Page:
Within six weeks of arriving in Vietnam, Brent Messick had taken bullets in his chest and stomach and
fragmentation in his right arm and hand.
"I wasn't there too long," Messick
said. "Sometimes it don't take too long."
Still, it was long enough to change his life - leaving him
wounded in ways that evolved and worsened in the years that followed his 1966
homecoming. But without someone to help him navigate the complex bureaucracy
of the federal Veterans Affairs benefits system, Mesick languished for
decades with only the minimal compensation he had been granted in the months
after he returned from the war.
He wasn't alone. A recent study by the Institute for
Defense Analysis shows that wounded veterans who approach the V.A. without
professional assistance receive on average about one-third of the
compensation that those who are represented by a lawyer or service
organization like the Disabled American Veterans (DAV) get.
"That's not surprising at all," said Eric
McGinnis, the DAV representative who helped Mesick get appropriate compensation
for his injuries after the V.A. initially rated his long-term disabilities at
0 percent. "If you know the proper vernacular, a few simple phrases, it
makes things a lot easier. But you'd be hard-pressed to find a vet who knows
exactly the right things to say and do."
McGinnis' experience in that arena is both professional
and personal. The Army veteran came to work for the DAV after the
organization helped him obtain compensation after the V.A. initially told him
he'd get none. "It's a common story," he said.
Complicating matters further, McGinnis said, is a
compensation process that requires veterans to approach the V.A., openly
advertising their own physical and psychological wounds in order to receive
"These aren't always people who are comfortable
advocating for themselves," McGinnis said.
Indeed, Mesick said he never considered asking the V.A. to
reassess his disability rating, even as the long-term physical consequences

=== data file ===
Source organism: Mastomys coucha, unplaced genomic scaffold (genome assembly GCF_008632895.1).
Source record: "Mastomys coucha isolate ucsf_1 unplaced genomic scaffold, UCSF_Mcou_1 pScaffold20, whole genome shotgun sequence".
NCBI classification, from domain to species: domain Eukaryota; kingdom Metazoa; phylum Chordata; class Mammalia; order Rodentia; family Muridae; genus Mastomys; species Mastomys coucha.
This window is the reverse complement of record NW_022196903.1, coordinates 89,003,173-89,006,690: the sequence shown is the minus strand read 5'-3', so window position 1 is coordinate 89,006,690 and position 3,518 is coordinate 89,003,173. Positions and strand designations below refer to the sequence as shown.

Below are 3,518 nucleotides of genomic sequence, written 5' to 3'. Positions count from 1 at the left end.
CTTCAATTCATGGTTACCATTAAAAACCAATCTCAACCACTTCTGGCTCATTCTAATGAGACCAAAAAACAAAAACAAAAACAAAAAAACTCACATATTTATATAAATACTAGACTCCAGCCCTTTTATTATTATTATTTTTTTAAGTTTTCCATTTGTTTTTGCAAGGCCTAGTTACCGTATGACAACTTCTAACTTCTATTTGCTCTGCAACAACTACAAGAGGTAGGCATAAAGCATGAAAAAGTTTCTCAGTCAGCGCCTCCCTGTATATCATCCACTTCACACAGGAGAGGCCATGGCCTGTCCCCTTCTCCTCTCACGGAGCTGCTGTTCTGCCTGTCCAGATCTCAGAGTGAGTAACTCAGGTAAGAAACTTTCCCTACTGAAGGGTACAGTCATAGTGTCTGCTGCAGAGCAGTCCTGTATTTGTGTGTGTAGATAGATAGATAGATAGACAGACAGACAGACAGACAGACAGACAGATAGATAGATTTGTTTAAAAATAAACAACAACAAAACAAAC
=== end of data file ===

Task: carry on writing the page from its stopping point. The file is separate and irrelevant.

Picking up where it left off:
of his wounds required multiple surgeries and the psychological toll of his
experience began to affect his life at home and work.
"My mindset was, there were a lot of guys worse off
than me," Mesick said. "I'd made it back home alive - and I was
happy for that."
But when a coworker, a Navy veteran, finally encouraged
him to seek help and compensation for post-traumatic stress disorder, Mesick
relented and, after starting PTSD counseling, applied for an increase in his
"But that turned out to be a can of worms,"
Mesick said of the V.A.'s initial decision not to
grant him a single penny for his PTSD. "The letter came while I was at
work. My wife didn't want to show it to me because she knew what would
Mesick was fed up. "When you have all kinds of
paperwork, people saying 'give us proof' and all sorts of other things thrown
at you, it's easier to just say 'to hell with it' and go down the road."
But Debbie Smith, Messick's
counselor in Ogden,
knew better than to let her client just give up. She contacted State
Department of Veterans Affairs Director Terry Schow,
who put Mesick in contact with McGinnis at the DAV.
Within weeks, Mesick had gotten a new review - and a more
reasonable compensation offer.
"Things came around full circle," Schow said. "Everyone banded around this guy to fix
the problem. But the trouble is that there are so many other people like
Schow said it would be nice if
the system weren't so adversarial and complex that veterans needed help from
outside groups to obtain just compensation for their wounds.
"But it is the way it is," he said. "The
process is so involved and complicated, that I think it's just wise to do
that. And so we encourage everyone to get assistance from a service
Veterans seeking help with V.A. disability claims may
contact the Utah Department of the Disabled Veterans of America by calling
801-359-8168 or visiting www.vfwutah.org